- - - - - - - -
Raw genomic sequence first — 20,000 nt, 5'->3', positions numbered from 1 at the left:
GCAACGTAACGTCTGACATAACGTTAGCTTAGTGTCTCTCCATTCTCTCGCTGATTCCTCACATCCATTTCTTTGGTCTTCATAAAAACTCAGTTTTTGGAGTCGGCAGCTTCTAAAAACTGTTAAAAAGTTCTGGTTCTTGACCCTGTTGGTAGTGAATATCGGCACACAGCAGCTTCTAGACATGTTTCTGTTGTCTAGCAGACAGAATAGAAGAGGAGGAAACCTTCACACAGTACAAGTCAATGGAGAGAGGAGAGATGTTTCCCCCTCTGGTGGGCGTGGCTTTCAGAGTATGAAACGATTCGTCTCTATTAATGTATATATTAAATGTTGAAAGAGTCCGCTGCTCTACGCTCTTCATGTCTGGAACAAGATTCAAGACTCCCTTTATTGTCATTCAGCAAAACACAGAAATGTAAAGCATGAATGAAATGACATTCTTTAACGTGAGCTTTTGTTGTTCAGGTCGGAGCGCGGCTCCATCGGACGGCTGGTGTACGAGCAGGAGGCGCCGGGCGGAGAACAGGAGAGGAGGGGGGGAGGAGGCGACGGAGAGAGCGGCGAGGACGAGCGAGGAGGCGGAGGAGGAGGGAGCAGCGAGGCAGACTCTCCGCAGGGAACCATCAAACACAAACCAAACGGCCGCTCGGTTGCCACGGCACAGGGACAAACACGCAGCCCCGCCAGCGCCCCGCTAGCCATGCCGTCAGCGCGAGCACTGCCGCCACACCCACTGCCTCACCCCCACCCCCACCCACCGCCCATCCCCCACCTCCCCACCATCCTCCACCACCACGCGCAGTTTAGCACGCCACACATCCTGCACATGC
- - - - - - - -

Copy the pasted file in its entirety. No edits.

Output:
Raw genomic sequence first — 20,000 nt, 5'->3', positions numbered from 1 at the left:
GCAACGTAACGTCTGACATAACGTTAGCTTAGTGTCTCTCCATTCTCTCGCTGATTCCTCACATCCATTTCTTTGGTCTTCATAAAAACTCAGTTTTTGGAGTCGGCAGCTTCTAAAAACTGTTAAAAAGTTCTGGTTCTTGACCCTGTTGGTAGTGAATATCGGCACACAGCAGCTTCTAGACATGTTTCTGTTGTCTAGCAGACAGAATAGAAGAGGAGGAAACCTTCACACAGTACAAGTCAATGGAGAGAGGAGAGATGTTTCCCCCTCTGGTGGGCGTGGCTTTCAGAGTATGAAACGATTCGTCTCTATTAATGTATATATTAAATGTTGAAAGAGTCCGCTGCTCTACGCTCTTCATGTCTGGAACAAGATTCAAGACTCCCTTTATTGTCATTCAGCAAAACACAGAAATGTAAAGCATGAATGAAATGACATTCTTTAACGTGAGCTTTTGTTGTTCAGGTCGGAGCGCGGCTCCATCGGACGGCTGGTGTACGAGCAGGAGGCGCCGGGCGGAGAACAGGAGAGGAGGGGGGGAGGAGGCGACGGAGAGAGCGGCGAGGACGAGCGAGGAGGCGGAGGAGGAGGGAGCAGCGAGGCAGACTCTCCGCAGGGAACCATCAAACACAAACCAAACGGCCGCTCGGTTGCCACGGCACAGGGACAAACACGCAGCCCCGCCAGCGCCCCGCTAGCCATGCCGTCAGCGCGAGCACTGCCGCCACACCCACTGCCTCACCCCCACCCCCACCCACCGCCCATCCCCCACCTCCCCACCATCCTCCACCACCACGCGCAGTTTAGCACGCCACACATCCTGCACATGC